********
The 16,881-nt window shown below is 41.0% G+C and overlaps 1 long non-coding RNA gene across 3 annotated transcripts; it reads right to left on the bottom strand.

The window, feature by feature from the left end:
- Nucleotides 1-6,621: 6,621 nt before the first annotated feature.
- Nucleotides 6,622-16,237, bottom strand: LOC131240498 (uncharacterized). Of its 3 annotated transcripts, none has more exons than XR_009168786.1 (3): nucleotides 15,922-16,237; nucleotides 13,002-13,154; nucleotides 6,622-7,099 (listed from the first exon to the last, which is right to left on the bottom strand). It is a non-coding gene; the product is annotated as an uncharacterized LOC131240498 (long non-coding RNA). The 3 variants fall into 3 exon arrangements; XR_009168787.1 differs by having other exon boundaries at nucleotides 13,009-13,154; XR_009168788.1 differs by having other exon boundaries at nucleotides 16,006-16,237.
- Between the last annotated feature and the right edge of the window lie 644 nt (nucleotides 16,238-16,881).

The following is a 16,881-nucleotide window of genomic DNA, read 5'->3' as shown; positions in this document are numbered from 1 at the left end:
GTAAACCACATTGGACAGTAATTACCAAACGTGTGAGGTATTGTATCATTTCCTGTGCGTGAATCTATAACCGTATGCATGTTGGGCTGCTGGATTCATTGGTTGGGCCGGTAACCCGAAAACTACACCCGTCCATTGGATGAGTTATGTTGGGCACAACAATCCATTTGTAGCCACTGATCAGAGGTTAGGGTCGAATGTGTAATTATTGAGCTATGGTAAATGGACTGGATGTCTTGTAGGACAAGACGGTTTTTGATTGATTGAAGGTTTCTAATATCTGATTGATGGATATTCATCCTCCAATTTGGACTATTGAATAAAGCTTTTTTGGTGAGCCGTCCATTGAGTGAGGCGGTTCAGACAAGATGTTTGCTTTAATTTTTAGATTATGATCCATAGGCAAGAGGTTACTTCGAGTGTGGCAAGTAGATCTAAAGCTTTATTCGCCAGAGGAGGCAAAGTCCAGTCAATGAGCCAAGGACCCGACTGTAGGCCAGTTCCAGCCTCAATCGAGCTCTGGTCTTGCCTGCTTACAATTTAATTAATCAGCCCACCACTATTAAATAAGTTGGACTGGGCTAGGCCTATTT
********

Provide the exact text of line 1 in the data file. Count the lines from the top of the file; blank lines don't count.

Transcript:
The 16,881-nt window shown below is 41.0% G+C and overlaps 1 long non-coding RNA gene across 3 annotated transcripts; it reads right to left on the bottom strand.